FIBA world championships
Quinn Cook, Justin Anderson lead the U.S. at the FIBA Under-17 World Basketball Championships
But those Germans were just ecstatic soccer fans as Cook and Anderson were watching Germany's World Cup quarterfinal victory over Argentina -- a chance to see some local culture during the inaugural world basketball tournament.
"It was crazy, you have a drunk guy in front of you and behind you everywhere you walked. They're throwing beer, they're throwing water. When they scored, oh my God, it felt like a war going on," said Anderson, a rising junior at Montrose Christian, of the atmosphere in downtown Hamburg during Germany's soccer win on July 3.
"We had our USA gear on and the people were very respectful. But they are proud of their country too, saying 'Germany! Germany!' when you walk by. But they'd give you high-fives."
The excursion was one of the main off-court highlights for Team USA, which provided plenty of highlight reel action on the court in easily taking first place in Group A round-robin play with a 5-0 record. Coach Don Showalter's team won by an average of 38.6 points and will take on Australia in Friday's quarterfinals in Hamburg.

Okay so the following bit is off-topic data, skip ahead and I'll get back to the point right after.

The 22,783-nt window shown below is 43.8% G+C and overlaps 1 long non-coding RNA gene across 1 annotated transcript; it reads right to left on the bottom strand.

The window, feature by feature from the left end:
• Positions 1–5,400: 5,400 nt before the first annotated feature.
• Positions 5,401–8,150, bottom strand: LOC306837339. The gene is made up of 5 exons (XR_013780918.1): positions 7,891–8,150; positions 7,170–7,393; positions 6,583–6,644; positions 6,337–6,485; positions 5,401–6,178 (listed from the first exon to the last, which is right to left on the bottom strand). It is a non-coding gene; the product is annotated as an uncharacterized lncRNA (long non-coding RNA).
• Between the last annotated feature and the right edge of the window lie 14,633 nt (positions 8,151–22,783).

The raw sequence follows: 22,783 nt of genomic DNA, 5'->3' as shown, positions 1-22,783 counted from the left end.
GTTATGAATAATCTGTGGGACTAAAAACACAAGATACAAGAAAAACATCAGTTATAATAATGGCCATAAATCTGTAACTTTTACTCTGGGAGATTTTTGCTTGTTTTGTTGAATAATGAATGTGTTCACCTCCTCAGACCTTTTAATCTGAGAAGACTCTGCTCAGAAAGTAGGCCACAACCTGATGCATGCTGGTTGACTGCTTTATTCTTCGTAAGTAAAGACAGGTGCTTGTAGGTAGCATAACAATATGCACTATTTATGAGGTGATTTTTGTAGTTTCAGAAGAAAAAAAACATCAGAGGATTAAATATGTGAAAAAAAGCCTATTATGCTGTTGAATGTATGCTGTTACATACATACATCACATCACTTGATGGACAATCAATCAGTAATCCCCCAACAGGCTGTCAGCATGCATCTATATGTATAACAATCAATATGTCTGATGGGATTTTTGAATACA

A showdown with China or Canada in Saturday's semifinals would follow before Sunday's gold medal game.
If the group stage is any indication of things to come, then Cook and Anderson will likely be coming home to the D.C. area on Monday with gold medals around their necks.
"We're very focused. We have a chip on our shoulder because we feel we have something to prove," said Cook, the All-Met Player of the Year, who this past winter led DeMatha to the Washington Catholic Athletic Conference championship and City Title as a junior.
"It would be an honor. It's not a city thing. It's not a national championship. It's the world championship. That's what we're striving for. And we won't accept anything less."
Both Cook and Anderson came to Germany after having won continental gold last summer for the U.S. at the FIBA Americas Under-16 tournament in Argentina.
Just like Mendoza, Argentina, the northern German port city Hamburg has provided another bout of culture shock for both players.
"You definitely value what you have back home. It's been difficult trying new foods, experimenting with new things, being away from your family. So it's definitely an eye-opener," said Cook, 17, a Bowie native.